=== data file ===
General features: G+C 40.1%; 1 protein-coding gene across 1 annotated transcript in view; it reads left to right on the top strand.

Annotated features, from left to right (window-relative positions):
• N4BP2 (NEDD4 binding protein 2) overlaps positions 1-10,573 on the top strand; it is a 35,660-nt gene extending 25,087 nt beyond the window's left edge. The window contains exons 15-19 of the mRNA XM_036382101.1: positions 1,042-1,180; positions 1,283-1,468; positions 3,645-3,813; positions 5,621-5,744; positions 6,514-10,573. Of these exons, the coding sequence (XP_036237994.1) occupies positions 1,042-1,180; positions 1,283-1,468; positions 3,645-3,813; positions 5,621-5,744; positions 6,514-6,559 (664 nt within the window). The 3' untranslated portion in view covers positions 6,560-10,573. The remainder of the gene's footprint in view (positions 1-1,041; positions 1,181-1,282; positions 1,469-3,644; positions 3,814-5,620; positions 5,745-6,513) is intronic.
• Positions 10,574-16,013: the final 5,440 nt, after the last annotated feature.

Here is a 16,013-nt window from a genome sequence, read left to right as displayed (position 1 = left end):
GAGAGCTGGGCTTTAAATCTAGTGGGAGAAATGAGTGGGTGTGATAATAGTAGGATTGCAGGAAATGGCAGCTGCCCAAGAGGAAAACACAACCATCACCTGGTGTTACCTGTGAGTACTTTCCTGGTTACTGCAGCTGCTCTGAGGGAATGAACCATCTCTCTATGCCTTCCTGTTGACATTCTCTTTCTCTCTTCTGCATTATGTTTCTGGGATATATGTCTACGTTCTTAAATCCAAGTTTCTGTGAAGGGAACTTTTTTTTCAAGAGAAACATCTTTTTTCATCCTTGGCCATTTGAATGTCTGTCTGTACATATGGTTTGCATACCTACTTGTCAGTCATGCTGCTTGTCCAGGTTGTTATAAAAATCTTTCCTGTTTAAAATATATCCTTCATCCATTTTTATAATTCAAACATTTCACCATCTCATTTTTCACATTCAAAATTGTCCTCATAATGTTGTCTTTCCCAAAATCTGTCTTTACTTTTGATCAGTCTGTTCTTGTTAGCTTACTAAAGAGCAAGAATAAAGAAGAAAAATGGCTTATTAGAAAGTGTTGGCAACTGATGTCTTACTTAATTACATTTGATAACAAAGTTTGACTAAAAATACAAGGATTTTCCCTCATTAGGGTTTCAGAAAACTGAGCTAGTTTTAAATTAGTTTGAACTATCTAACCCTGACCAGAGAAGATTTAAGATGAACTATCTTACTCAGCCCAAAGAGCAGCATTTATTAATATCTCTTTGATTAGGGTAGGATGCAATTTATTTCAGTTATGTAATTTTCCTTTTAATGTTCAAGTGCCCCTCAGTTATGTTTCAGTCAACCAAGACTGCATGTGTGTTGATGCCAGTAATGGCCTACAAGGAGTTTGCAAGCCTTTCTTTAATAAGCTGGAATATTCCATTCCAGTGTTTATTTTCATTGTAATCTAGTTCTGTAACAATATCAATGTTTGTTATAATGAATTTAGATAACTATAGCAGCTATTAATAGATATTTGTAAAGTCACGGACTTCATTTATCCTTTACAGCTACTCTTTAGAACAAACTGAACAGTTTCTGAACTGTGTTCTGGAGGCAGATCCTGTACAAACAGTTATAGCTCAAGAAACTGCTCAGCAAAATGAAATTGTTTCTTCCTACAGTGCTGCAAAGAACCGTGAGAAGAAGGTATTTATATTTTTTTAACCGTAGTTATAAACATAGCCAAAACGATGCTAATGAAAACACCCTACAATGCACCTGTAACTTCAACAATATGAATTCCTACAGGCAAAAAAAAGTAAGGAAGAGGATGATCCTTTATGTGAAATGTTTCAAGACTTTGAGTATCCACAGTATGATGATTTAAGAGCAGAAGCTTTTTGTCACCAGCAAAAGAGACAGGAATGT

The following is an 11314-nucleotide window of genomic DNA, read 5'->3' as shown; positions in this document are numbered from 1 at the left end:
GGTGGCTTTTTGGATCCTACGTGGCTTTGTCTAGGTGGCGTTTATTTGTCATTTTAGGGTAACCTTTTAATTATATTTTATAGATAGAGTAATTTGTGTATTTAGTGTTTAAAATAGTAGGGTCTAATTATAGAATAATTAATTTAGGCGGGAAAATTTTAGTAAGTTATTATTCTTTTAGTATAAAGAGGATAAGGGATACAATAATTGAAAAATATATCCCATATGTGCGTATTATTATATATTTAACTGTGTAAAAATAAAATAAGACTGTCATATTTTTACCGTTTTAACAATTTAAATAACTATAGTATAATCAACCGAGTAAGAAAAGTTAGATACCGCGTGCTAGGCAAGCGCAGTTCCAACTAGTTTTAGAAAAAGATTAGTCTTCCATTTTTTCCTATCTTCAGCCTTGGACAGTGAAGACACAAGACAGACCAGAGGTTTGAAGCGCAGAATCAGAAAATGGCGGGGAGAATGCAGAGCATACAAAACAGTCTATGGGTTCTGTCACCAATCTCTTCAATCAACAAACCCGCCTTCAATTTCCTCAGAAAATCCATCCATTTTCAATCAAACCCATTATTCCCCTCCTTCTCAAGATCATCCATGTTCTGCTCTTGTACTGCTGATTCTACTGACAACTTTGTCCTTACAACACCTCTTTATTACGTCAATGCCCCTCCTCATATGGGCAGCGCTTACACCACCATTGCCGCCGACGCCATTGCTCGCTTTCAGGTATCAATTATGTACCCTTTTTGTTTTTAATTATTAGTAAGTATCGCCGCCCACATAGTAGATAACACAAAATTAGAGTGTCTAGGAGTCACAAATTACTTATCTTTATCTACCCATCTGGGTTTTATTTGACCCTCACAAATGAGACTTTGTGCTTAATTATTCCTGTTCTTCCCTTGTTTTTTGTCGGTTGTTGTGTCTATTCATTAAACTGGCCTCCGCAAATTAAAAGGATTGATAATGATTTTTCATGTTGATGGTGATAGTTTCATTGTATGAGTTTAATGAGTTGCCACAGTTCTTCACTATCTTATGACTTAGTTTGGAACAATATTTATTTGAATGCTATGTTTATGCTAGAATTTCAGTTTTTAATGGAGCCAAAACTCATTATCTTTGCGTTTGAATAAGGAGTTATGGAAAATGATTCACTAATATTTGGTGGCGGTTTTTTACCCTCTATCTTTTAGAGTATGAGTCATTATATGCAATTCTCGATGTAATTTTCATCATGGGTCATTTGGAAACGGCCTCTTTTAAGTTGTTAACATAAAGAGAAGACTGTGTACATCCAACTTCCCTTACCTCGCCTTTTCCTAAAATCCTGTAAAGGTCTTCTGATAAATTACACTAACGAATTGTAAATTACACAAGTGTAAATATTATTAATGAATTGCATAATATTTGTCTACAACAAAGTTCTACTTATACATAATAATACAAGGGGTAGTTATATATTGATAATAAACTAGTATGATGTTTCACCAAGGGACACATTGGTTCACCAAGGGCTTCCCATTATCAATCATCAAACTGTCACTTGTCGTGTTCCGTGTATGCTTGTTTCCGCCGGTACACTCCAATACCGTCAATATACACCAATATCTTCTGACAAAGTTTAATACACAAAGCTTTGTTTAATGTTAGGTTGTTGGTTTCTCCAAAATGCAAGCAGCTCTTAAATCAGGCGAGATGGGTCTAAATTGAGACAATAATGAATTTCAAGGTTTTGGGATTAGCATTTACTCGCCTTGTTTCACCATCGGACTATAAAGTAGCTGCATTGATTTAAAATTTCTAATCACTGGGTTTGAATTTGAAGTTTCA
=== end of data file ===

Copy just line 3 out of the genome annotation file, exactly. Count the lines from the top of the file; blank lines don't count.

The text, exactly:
• N4BP2 (NEDD4 binding protein 2) overlaps positions 1-10,573 on the top strand; it is a 35,660-nt gene extending 25,087 nt beyond the window's left edge. The window contains exons 15-19 of the mRNA XM_036382101.1: positions 1,042-1,180; positions 1,283-1,468; positions 3,645-3,813; positions 5,621-5,744; positions 6,514-10,573. Of these exons, the coding sequence (XP_036237994.1) occupies positions 1,042-1,180; positions 1,283-1,468; positions 3,645-3,813; positions 5,621-5,744; positions 6,514-6,559 (664 nt within the window). The 3' untranslated portion in view covers positions 6,560-10,573. The remainder of the gene's footprint in view (positions 1-1,041; positions 1,181-1,282; positions 1,469-3,644; positions 3,814-5,620; positions 5,745-6,513) is intronic.